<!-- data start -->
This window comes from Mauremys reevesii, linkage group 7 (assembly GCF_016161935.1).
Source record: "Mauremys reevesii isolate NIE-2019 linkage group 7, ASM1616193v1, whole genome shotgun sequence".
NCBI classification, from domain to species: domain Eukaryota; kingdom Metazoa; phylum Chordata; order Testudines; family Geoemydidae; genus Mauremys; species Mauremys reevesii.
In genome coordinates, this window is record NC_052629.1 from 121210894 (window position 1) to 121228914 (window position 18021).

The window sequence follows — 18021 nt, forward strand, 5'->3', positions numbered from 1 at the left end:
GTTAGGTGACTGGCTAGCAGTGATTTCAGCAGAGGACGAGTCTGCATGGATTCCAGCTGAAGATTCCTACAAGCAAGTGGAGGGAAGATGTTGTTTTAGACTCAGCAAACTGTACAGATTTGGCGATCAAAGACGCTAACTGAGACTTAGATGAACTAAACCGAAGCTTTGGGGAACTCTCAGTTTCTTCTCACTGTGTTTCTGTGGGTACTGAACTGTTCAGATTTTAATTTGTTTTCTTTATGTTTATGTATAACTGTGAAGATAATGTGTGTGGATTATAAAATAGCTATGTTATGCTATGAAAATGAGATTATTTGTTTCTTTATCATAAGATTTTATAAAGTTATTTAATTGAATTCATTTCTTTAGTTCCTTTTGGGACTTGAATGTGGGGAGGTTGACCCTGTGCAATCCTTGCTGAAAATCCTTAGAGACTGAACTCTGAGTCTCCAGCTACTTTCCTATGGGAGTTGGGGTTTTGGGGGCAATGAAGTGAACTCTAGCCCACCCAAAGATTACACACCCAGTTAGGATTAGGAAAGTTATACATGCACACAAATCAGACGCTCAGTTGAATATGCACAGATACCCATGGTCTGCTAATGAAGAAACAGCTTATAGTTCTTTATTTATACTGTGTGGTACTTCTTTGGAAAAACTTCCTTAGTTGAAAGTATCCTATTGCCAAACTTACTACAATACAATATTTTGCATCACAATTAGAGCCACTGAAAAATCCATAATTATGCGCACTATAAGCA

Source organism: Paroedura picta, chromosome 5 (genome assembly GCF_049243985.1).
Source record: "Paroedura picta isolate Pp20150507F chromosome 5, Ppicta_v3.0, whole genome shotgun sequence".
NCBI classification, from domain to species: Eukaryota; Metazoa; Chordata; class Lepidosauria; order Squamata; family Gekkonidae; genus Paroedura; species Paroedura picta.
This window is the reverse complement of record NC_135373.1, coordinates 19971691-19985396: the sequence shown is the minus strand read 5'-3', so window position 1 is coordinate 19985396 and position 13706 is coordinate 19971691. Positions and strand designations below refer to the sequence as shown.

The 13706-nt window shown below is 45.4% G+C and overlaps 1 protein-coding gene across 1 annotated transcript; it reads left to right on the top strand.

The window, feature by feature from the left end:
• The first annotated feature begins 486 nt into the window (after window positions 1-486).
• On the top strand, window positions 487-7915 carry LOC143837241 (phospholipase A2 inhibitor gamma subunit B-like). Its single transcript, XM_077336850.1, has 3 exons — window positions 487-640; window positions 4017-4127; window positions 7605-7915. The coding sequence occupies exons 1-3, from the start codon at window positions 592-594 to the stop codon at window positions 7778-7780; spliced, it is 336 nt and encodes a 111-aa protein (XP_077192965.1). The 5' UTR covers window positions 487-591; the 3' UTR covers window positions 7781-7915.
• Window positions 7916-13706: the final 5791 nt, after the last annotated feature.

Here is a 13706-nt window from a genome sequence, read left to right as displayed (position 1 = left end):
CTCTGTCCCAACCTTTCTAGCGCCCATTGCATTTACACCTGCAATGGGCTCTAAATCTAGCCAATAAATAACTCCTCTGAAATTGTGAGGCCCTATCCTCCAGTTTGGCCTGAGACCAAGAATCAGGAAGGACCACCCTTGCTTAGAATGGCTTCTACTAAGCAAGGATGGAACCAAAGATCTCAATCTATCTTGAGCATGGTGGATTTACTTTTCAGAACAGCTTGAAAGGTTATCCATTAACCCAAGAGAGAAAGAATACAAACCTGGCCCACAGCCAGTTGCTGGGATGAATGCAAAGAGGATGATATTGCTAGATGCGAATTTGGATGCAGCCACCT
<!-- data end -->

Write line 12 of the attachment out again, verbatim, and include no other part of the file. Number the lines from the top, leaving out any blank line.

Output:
The window, feature by feature from the left end: